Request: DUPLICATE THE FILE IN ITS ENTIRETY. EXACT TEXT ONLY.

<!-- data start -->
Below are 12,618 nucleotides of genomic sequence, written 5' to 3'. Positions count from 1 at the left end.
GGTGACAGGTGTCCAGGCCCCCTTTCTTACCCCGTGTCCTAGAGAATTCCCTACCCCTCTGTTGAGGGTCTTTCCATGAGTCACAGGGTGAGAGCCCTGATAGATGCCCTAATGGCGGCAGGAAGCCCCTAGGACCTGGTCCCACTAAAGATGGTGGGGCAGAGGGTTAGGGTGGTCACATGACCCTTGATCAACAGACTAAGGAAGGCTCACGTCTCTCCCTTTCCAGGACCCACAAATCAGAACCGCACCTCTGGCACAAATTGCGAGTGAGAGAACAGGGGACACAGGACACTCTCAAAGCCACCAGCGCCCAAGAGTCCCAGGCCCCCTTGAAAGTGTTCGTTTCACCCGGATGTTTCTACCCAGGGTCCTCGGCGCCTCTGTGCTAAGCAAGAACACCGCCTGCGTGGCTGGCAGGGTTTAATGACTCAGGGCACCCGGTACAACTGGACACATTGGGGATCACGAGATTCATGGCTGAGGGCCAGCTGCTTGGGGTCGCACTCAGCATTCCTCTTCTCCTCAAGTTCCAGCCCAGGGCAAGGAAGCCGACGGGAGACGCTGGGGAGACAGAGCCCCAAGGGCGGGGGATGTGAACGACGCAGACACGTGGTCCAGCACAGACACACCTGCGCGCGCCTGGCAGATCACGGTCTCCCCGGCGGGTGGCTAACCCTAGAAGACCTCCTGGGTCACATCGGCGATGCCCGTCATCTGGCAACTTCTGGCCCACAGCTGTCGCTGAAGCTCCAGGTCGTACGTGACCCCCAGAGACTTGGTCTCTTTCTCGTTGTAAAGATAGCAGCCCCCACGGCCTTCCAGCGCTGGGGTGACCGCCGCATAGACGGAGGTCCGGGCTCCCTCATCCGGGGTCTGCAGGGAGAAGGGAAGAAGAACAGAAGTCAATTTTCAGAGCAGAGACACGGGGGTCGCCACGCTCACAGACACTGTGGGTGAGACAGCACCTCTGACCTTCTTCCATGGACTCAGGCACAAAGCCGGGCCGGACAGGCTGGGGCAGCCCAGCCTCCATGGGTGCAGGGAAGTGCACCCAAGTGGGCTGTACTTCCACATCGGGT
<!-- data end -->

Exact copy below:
Below are 12,618 nucleotides of genomic sequence, written 5' to 3'. Positions count from 1 at the left end.
GGTGACAGGTGTCCAGGCCCCCTTTCTTACCCCGTGTCCTAGAGAATTCCCTACCCCTCTGTTGAGGGTCTTTCCATGAGTCACAGGGTGAGAGCCCTGATAGATGCCCTAATGGCGGCAGGAAGCCCCTAGGACCTGGTCCCACTAAAGATGGTGGGGCAGAGGGTTAGGGTGGTCACATGACCCTTGATCAACAGACTAAGGAAGGCTCACGTCTCTCCCTTTCCAGGACCCACAAATCAGAACCGCACCTCTGGCACAAATTGCGAGTGAGAGAACAGGGGACACAGGACACTCTCAAAGCCACCAGCGCCCAAGAGTCCCAGGCCCCCTTGAAAGTGTTCGTTTCACCCGGATGTTTCTACCCAGGGTCCTCGGCGCCTCTGTGCTAAGCAAGAACACCGCCTGCGTGGCTGGCAGGGTTTAATGACTCAGGGCACCCGGTACAACTGGACACATTGGGGATCACGAGATTCATGGCTGAGGGCCAGCTGCTTGGGGTCGCACTCAGCATTCCTCTTCTCCTCAAGTTCCAGCCCAGGGCAAGGAAGCCGACGGGAGACGCTGGGGAGACAGAGCCCCAAGGGCGGGGGATGTGAACGACGCAGACACGTGGTCCAGCACAGACACACCTGCGCGCGCCTGGCAGATCACGGTCTCCCCGGCGGGTGGCTAACCCTAGAAGACCTCCTGGGTCACATCGGCGATGCCCGTCATCTGGCAACTTCTGGCCCACAGCTGTCGCTGAAGCTCCAGGTCGTACGTGACCCCCAGAGACTTGGTCTCTTTCTCGTTGTAAAGATAGCAGCCCCCACGGCCTTCCAGCGCTGGGGTGACCGCCGCATAGACGGAGGTCCGGGCTCCCTCATCCGGGGTCTGCAGGGAGAAGGGAAGAAGAACAGAAGTCAATTTTCAGAGCAGAGACACGGGGGTCGCCACGCTCACAGACACTGTGGGTGAGACAGCACCTCTGACCTTCTTCCATGGACTCAGGCACAAAGCCGGGCCGGACAGGCTGGGGCAGCCCAGCCTCCATGGGTGCAGGGAAGTGCACCCAAGTGGGCTGTACTTCCACATCGGGT